Management Strategy Evaluation can be a complex business even for single-stock and single-fleet operating models. Population dynamics, fleet dynamics, observation processes (e.g. catch over reporting), implementation error (e.g. catch-limit overages) and appropriate management procedures (MPs) all need to be specified.

In most fisheries settings, single-stock, single-fleet operating models are sufficient. Unless management advice is explicitly given on a fleet-by-fleet basis (e.g. two TACs each specific to recreational and commercial fisheries) then the fleet dynamics can be pooled into an aggregate fishery. Unless (A) the dynamics of one stock interact with another stock (e.g. a predator and prey) or (B) stocks with varying dynamics are managed as a complex (e.g. one TAC for all sculpins as in Alaska) then MPs can be tested for one individual stock at a time.

There are situations when managers wish to evaluate the robustness of a proposed management plan among fleets and/or stocks, acknowledging that there are interactions between these. To this end, openMSE includes the function multiMSE(), a version of runMSE() that conducts MSE for multiple fleets/stocks and allows users to prescribe interactions between stocks using R models, including sex-specific population dynamics and hermaphroditism, and models of intermediate complexity for ecosystem interactions (MICE).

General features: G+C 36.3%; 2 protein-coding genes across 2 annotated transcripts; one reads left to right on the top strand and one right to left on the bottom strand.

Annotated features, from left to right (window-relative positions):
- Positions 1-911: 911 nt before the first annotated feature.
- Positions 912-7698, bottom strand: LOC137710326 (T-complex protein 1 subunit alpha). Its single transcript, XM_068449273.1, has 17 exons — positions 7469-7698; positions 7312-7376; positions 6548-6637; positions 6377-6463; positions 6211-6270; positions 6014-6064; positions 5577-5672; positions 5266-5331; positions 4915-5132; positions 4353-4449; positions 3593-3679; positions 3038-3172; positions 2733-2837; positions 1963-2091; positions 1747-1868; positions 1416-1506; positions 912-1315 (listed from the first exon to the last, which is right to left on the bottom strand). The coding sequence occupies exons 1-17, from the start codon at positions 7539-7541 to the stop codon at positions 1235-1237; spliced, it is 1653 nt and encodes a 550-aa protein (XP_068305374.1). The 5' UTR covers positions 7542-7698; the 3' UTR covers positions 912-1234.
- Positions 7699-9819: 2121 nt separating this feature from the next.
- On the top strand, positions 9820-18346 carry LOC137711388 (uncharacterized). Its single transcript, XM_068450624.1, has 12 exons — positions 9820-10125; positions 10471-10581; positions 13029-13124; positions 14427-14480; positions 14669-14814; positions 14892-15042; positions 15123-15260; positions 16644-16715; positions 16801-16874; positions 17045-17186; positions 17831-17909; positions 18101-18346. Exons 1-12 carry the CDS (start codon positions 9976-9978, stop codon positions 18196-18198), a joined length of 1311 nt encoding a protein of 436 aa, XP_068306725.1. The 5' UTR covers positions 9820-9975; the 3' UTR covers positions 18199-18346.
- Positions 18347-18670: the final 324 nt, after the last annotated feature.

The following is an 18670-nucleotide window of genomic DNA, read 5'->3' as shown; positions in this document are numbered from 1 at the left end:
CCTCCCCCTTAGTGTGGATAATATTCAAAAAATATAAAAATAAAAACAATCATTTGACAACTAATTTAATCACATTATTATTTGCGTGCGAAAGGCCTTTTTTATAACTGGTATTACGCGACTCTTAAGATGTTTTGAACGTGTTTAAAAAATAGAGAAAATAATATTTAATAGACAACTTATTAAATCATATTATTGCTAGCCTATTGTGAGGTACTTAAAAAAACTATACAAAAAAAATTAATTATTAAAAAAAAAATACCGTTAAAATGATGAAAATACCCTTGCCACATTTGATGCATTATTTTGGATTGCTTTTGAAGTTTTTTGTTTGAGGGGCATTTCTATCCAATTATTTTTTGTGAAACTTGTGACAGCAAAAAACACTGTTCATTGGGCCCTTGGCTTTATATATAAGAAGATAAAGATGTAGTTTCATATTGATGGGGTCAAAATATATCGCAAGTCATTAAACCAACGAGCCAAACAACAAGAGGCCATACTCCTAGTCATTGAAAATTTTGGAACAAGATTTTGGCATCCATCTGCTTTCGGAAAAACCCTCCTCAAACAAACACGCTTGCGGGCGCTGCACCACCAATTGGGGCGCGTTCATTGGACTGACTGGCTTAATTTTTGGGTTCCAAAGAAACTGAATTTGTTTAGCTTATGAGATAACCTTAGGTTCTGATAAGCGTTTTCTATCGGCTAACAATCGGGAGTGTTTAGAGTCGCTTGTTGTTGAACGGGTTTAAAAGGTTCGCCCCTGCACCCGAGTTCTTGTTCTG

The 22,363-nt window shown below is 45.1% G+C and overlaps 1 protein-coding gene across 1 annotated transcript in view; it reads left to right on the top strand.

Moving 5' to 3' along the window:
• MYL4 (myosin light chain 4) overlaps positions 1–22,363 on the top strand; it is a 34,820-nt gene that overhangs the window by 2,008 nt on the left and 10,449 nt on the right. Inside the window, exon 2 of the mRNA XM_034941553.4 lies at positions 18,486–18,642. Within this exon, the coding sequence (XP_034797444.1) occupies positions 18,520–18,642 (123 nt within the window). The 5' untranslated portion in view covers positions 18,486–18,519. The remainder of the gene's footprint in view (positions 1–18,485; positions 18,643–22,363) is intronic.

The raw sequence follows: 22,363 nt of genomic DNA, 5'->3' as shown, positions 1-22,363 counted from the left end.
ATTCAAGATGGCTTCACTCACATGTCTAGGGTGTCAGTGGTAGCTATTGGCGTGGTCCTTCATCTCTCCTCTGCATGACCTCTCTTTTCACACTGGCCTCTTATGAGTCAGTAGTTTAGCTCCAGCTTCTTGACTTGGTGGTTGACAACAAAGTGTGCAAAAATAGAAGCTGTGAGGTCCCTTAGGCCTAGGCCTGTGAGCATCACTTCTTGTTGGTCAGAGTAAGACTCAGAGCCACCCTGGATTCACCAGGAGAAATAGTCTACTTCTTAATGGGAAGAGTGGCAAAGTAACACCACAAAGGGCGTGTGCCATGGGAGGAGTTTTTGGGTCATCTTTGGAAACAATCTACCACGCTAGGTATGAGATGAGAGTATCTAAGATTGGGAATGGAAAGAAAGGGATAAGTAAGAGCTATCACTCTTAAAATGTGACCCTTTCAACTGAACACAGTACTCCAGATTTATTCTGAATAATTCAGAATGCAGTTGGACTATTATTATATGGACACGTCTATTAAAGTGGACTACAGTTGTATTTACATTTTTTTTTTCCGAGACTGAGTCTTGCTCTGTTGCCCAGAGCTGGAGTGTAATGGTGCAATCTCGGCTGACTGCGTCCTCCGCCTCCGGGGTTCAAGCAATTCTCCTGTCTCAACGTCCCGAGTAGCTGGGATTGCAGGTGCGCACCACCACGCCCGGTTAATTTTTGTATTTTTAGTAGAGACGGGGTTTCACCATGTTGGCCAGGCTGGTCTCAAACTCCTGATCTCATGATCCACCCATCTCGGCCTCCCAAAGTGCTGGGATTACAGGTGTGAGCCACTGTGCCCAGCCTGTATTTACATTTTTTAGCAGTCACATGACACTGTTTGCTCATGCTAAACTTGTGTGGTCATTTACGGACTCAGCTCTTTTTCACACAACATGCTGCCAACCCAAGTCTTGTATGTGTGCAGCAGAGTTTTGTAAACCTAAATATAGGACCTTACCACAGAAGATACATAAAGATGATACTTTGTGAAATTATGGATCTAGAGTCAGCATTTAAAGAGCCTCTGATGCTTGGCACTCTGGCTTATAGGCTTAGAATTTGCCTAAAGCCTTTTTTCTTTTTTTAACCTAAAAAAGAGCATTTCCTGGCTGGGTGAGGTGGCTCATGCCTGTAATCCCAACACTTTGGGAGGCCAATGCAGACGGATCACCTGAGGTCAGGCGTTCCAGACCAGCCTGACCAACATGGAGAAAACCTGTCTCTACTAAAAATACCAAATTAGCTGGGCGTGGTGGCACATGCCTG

To accomplish this, you will need to become familiar with a new class of operating model object MOM (multi operating model), a new class of MSE object MMSE (multi MSE), and optionally, a new class of management procedure MMP (multi MP).

Beyond learning about these new objects and functions, multiMSE() is extremely simple to use and hence misuse. We can’t stress enough how important it is to have a clear justification for why a multi-stock and/or multi-fleet MSE is necessary for your particular management setting (it may not be). To code multiMSE() it was necessary to identify all of the various use-cases and it became clear that there are a very large number each with their own specific set of requirements and assumptions.

In this section, we attempt to clarify these various use cases and be explicit about the assumptions entailed.

Before going crazy with many fleet, many stock models, it might be good to temper your expectations. You can do an awful lot with multiMSE() but numerically solving the multi-stock, multi-fleet equations while maintaining MICE relationships is computationally costly. This is only reflected in the initialization phase of the MSE - which can take some time. A rough rule of thumb is that the minutes to initialize = (nsimulations * nstocks * nfleets) divided by (10 * ncores). So for a 100-simulation MSE with 4 stocks, 5 fleets and parallel computing set up over 4 cores you are talking about 2000 / 40 = 50 minute initialization. Faster solutions are on the way for non-MICE models that don’t require R optimization due to R MICE functions.

Caution: you are now wandering into a relatively unestablished and unchartered territory of MSE - good luck!